Vancouver women who disappeared immediately missed, inquiry told


OCTOBER 19, 2011

VANCOUVER Street sex trade workers who disappeared from Vancouver's Downtown Eastside were immediately missed, a former street nurse testified Wednesday at the Missing Women inquiry.

Catherine Astin recalled that she knew a number of missing women, including Sereena Abotsway.

"She was very playful, very lovely," she told inquiry Commissioner Wally Oppal.

Street nurses asked on the street if anyone had seen Abotsway shortly after she vanished, she said.

"One minute she was there and then she was gone," Astin recalled. "She didn't just fade away. She was missed.".

Astin, now a community outreach nurse specializing in HIV/AIDS, recalled dealing with many street sex workers over the years.

She said the majority were First Nations women who had suffered sex abuse in childhood. One woman recalled she had been gang-raped at the age of seven, Astin testified.

"Rape is a huge factor in these women's lives," she told the inquiry.

She said the women used drugs to cope with the pain of past and ongoing trauma and violence in their fractured lives.

Astin recalled visiting sex workers at night on prostitution "strolls" in the Downtown Eastside, which she described as Dickensian.

They were dark, gloomy, wet and cold, she told the inquiry.

"The strolls are in the most isolated part of the Downtown Eastside."

Astin said women working the strolls noticed their colleagues disappearing but didn't know why. They also felt police were doing nothing, she added.

Cross-examining her, lawyer Cameron Ward, who represents 18 families of the victims of serial killer Robert Pickton, who preyed on Downtown Eastside sex trade workers, asked if she ever went to police to report any of the missing women.

"No, I don't know why," she said. "I didn't feel it was my responsibility."

She recalled she did talk to Mona Wilson's partner, who had already reported Wilson missing.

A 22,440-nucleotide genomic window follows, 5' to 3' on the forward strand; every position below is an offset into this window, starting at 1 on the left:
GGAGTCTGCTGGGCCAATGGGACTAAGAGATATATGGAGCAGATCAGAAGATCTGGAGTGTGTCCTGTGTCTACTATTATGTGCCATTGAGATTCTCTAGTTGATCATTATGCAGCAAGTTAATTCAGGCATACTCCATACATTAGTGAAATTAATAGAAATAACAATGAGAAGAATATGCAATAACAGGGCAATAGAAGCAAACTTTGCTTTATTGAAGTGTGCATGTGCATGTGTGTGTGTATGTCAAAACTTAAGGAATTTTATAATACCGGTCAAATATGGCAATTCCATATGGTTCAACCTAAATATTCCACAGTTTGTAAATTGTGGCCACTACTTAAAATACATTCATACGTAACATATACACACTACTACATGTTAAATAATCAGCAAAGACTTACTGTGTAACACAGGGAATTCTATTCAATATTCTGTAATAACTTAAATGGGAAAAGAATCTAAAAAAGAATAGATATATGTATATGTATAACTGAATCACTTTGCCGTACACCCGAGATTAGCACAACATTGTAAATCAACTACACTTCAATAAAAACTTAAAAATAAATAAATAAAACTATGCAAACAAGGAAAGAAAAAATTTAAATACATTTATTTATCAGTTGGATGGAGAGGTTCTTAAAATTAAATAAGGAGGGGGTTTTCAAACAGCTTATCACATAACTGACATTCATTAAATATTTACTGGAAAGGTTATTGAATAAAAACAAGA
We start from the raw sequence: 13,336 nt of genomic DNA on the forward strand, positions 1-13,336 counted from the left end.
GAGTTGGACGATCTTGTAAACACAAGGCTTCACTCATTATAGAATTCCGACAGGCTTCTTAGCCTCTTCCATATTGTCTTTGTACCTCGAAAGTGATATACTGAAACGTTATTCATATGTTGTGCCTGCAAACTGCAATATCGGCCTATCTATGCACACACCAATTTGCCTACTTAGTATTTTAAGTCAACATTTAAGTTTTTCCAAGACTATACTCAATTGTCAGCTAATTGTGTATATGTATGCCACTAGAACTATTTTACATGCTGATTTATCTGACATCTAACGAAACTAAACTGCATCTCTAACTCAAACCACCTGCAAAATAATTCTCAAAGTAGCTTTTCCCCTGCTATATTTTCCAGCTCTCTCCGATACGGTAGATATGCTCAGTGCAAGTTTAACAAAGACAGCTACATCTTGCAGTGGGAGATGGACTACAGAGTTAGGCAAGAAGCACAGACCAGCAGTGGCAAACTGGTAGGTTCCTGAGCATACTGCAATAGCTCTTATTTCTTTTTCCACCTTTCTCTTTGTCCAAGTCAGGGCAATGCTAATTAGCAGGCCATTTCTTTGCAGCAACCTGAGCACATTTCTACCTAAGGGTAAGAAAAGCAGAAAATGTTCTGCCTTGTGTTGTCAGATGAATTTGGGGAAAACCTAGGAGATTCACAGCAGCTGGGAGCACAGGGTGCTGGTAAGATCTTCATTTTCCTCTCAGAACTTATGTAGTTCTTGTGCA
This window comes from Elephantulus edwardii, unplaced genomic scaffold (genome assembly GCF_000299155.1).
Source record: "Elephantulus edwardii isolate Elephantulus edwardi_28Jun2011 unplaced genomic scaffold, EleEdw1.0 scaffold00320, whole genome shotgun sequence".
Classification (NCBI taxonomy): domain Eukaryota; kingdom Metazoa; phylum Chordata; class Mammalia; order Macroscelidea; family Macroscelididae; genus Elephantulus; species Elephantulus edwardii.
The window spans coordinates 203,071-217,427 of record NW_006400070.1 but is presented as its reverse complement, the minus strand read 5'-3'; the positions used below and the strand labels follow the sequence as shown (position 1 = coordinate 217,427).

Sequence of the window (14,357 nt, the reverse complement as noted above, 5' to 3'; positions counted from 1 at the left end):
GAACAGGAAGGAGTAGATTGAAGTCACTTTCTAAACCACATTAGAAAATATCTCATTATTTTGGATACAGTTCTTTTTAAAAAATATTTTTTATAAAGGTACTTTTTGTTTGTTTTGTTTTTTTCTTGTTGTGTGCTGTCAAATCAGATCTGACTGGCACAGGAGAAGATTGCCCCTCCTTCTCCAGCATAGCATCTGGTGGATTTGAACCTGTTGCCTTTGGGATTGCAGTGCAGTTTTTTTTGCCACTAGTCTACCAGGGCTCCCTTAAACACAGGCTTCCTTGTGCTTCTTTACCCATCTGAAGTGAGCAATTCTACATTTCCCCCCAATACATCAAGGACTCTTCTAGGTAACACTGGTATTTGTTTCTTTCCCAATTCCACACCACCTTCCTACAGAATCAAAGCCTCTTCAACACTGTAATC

She also noted that women working the street had an aversion to talking with police because of past negative experiences.

The inquiry is hearing a number of "contextual" witnesses about the Downtown Eastside of Vancouver and details of the tragic and often brutal lives of the area's women before they disappeared.

Astin recalled most of the women she dealt with were very proud of their children, even if they didn't have custody of their kids because of the lifestyle.

The next witness is expected to be Dr. Thomas Kerr, co-director of the Addiction and Urban Health Research Initiative at the B.C. Centre for Excellence in HIV/AIDS.

The inquiry, being held on the eighth floor of the Federal Court, can hear the pounding beat of the First Nations drummers and singers on the street below.

Earlier in the day, the inquiry acknowledged the presence of Lilliane and Rene Beaudoin of Welland, Ont.

Lilliane's sister, Dianne Rock, 34, disappeared exactly 10 years ago, on Oct. 19, 2001.

A mother of five children who had been working before she had a drug relapse, Rock's family was later shocked to get a call from police, saying that Rock had been killed by Pickton.

Rock was one of the last women to disappear before Pickton's arrest in February 2002.

The inquiry is probing why it took so long to catch the serial killer, despite tips given to police in 1998 that suggested Pickton had identification of missing women at his farm in Port Coquitlam, B.C.

After his arrest, Pickton confessed to an undercover officer, posing as a cellmate, that he killed 49 women and planned to kill more.

An exhaustive search of Pickton's farm, which took almost two years, found the DNA of 33 of 61 women reported missing.

Pickton was charged with 27 murders, which were divided into two trials.

His first jury trial ended in 2007 with Pickton being convicted on six murder counts.

After Pickton exhausted all appeals, the Crown decided not to proceed on the second trial involving the remaining 20 murder counts.




Missing Women Tip Line: 1-877-687-3377

Updated: August 21, 2016